We are an army

"Editor's note: This post is part of an ongoing series on the importance of public lands to sportsmen and women. Read the next: "These are public waters." 

 

By Greg McReynolds

 

“I recognize the right and duty of this generation to develop and use the natural resources of our land; but I do not recognize the right to waste them, or to rob, by wasteful use, the generations that come after us.”

Theodore Roosevelt, August 31, 1910

 

I love this place. It defines me.  

Without Idaho, I would be untethered from the world, at a loss for a sense of place. I have lived in the West most of my adult life. Yet still, I am awed by what we as Americans collectively own.

There are days when I should be casting. But instead my fly rod is strung, hanging at my side while I simply stare at this place.

These rolling hills of golden grass, rocky peaks where mule deer bed and the thick green riparian belts that border unknown trout haunts are my places. They capture my imagination and fill my heart. Having lived in Texas and in England gives me a level of appreciation for public land that some take for granted. I know how precious our public lands are. I know what it is like to live without them. I have been places where hunting and fishing is the domain of the rich and privileged and even the freedom to wander afoot is restricted.

 

Texas is filled with good people, great music and the finest barbecue anywhere on the planet. But it is also a place of high fences, “No trespassing” signs and $5,000 deer leases. Luckily, for the cost of a few tanks of gas or an airline ticket, anyone in the country has a free pass to one of the greatest gifts ever given, America’s public lands.

Public lands are the symbol of the things we as a nation have managed to get right. We are a nation of explorers and adventurers. We believe in freedom and we deserve it. We need these vast public spaces to find ourselves, to journey and to test ourselves. We need these places not just as people or westerners or sportsmen, we need them as Americans. We have pioneered from the edges of space to the depths of the ocean, just as our ancestors pushed across this vast continent. The men and women who pioneered these lands, farmed and ranched and hunted and bled and died for them knew their value.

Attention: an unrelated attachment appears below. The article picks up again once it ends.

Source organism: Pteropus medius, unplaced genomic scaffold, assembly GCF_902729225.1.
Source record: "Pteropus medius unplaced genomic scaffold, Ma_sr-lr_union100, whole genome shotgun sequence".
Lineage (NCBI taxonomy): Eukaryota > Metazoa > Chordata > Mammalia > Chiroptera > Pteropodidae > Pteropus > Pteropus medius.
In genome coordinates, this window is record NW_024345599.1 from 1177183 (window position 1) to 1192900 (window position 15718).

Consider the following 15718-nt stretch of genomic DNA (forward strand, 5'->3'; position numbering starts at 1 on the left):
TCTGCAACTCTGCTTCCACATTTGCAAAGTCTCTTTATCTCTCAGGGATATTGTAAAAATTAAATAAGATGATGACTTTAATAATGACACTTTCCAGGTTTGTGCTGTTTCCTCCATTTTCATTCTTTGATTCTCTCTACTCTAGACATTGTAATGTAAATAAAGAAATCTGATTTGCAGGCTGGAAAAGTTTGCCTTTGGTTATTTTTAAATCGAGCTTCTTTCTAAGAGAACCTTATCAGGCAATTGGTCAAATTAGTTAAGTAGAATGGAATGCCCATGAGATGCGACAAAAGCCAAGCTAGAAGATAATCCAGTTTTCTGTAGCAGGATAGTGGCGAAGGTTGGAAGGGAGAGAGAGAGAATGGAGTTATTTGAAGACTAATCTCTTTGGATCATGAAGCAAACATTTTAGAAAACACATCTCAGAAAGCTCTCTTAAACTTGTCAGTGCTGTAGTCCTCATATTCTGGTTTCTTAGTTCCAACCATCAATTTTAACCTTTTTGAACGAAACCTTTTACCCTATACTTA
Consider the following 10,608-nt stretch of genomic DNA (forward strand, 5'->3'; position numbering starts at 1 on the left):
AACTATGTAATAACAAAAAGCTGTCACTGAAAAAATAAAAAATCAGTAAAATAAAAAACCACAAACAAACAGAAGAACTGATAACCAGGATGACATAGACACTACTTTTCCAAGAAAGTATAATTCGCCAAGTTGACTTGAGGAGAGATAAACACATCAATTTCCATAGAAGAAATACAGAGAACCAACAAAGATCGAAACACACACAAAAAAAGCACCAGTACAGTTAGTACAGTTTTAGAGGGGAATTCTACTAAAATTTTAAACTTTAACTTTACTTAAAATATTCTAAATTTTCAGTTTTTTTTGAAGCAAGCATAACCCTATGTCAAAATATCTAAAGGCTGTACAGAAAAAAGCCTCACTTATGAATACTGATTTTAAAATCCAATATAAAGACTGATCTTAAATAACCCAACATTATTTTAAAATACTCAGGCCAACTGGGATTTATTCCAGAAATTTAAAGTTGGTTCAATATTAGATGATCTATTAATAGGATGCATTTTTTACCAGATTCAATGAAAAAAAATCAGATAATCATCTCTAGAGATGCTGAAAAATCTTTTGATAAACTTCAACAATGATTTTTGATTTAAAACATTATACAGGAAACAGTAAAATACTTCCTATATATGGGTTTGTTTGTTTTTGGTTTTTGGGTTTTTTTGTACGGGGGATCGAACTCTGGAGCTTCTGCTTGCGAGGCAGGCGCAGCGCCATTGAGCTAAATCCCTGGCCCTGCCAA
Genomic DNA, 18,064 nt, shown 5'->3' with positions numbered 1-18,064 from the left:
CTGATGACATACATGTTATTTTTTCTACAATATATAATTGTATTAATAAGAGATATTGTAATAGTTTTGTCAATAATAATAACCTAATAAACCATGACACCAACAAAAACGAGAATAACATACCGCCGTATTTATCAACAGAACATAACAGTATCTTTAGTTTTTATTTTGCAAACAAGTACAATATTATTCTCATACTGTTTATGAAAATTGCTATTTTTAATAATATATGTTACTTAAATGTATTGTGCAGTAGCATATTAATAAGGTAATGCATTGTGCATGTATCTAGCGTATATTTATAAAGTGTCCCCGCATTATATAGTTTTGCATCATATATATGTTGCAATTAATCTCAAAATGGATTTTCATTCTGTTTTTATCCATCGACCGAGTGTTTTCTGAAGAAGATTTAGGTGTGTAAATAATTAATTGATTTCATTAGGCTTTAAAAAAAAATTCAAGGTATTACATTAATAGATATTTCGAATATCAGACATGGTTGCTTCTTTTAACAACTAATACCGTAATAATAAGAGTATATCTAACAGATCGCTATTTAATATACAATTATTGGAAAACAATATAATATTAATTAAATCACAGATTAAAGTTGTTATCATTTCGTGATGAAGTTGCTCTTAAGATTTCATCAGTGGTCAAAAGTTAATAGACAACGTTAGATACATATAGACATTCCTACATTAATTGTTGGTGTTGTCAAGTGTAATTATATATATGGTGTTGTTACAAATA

In 1835 - at the beginning of Texas’s revolt against Mexico - a group of settlers in Gonzales, Texas stood down trained soldiers in defense of their town and their land. Faced with 140 Mexican troops coming to take back a cannon issued to them by the Mexican Government for defense against the Comanche, the townspeople of Gonzales hung a flag with a crude drawing of the cannon, a star and the phrase “Come and Take it.”

They stood behind it, ready to fight for what they had earned with the sweat and blood of settlement in a hard place. The troops left without the cannon.

The people of Gonzales stood for their lands. They refused to wither before a force bent on taking what they and their ancestors had earned.

There are those who are short-sighted enough not to see the inherent value of lands that bring in dollars from multiple sources and will continue to do so forever, if they are held in trust as our forefathers intended.

There are those so wealthy that their right to hunt and fish and to roam uninhibited on a big landscape is not in jeopardy. They can afford big ranches. They can buy the right to hunt and fish. Some of them are pushing to sell our American lands hoping to buy the choicest pieces of our birthright - should they be allowed to butcher it.

And maybe that is what some of them have in mind, huge patches of lands where Americans can currently hunt and fish and hike and camp like the free people that we are, reserved for the aristocracy that they wish to be. They have money, they have power and now they want exclusivity when it comes to land, hunting and fishing.